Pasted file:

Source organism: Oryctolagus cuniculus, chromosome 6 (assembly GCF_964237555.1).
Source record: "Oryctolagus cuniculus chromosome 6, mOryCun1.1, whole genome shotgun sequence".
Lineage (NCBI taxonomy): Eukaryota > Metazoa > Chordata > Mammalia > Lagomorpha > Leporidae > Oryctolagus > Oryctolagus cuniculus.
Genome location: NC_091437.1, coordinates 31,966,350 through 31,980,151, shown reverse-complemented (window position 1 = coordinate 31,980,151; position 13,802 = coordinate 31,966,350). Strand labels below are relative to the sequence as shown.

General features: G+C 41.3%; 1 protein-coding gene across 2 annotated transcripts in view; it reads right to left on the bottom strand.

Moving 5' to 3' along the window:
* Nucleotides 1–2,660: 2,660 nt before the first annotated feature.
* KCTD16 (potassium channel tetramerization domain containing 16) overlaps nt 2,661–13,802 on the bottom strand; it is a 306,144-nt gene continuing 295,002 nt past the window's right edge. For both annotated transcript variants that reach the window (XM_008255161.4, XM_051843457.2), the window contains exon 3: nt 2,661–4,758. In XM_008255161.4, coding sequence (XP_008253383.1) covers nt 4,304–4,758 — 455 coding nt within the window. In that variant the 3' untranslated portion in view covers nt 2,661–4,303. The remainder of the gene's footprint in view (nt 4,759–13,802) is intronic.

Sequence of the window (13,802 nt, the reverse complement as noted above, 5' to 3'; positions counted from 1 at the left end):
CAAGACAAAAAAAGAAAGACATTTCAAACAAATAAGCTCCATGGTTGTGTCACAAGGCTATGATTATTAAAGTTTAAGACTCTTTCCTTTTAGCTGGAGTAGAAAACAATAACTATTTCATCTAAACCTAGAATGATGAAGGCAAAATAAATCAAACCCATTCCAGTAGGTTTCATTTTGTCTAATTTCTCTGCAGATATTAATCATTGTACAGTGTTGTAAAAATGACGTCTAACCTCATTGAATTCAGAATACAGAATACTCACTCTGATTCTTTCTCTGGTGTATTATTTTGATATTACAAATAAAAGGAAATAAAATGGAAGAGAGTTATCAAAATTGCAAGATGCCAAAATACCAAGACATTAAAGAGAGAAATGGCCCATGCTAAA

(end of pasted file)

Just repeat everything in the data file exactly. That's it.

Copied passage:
Source organism: Oryctolagus cuniculus, chromosome 6 (assembly GCF_964237555.1).
Source record: "Oryctolagus cuniculus chromosome 6, mOryCun1.1, whole genome shotgun sequence".
Lineage (NCBI taxonomy): Eukaryota > Metazoa > Chordata > Mammalia > Lagomorpha > Leporidae > Oryctolagus > Oryctolagus cuniculus.
Genome location: NC_091437.1, coordinates 31,966,350 through 31,980,151, shown reverse-complemented (window position 1 = coordinate 31,980,151; position 13,802 = coordinate 31,966,350). Strand labels below are relative to the sequence as shown.

General features: G+C 41.3%; 1 protein-coding gene across 2 annotated transcripts in view; it reads right to left on the bottom strand.

Moving 5' to 3' along the window:
* Nucleotides 1–2,660: 2,660 nt before the first annotated feature.
* KCTD16 (potassium channel tetramerization domain containing 16) overlaps nt 2,661–13,802 on the bottom strand; it is a 306,144-nt gene continuing 295,002 nt past the window's right edge. For both annotated transcript variants that reach the window (XM_008255161.4, XM_051843457.2), the window contains exon 3: nt 2,661–4,758. In XM_008255161.4, coding sequence (XP_008253383.1) covers nt 4,304–4,758 — 455 coding nt within the window. In that variant the 3' untranslated portion in view covers nt 2,661–4,303. The remainder of the gene's footprint in view (nt 4,759–13,802) is intronic.

Sequence of the window (13,802 nt, the reverse complement as noted above, 5' to 3'; positions counted from 1 at the left end):
CAAGACAAAAAAAGAAAGACATTTCAAACAAATAAGCTCCATGGTTGTGTCACAAGGCTATGATTATTAAAGTTTAAGACTCTTTCCTTTTAGCTGGAGTAGAAAACAATAACTATTTCATCTAAACCTAGAATGATGAAGGCAAAATAAATCAAACCCATTCCAGTAGGTTTCATTTTGTCTAATTTCTCTGCAGATATTAATCATTGTACAGTGTTGTAAAAATGACGTCTAACCTCATTGAATTCAGAATACAGAATACTCACTCTGATTCTTTCTCTGGTGTATTATTTTGATATTACAAATAAAAGGAAATAAAATGGAAGAGAGTTATCAAAATTGCAAGATGCCAAAATACCAAGACATTAAAGAGAGAAATGGCCCATGCTAAA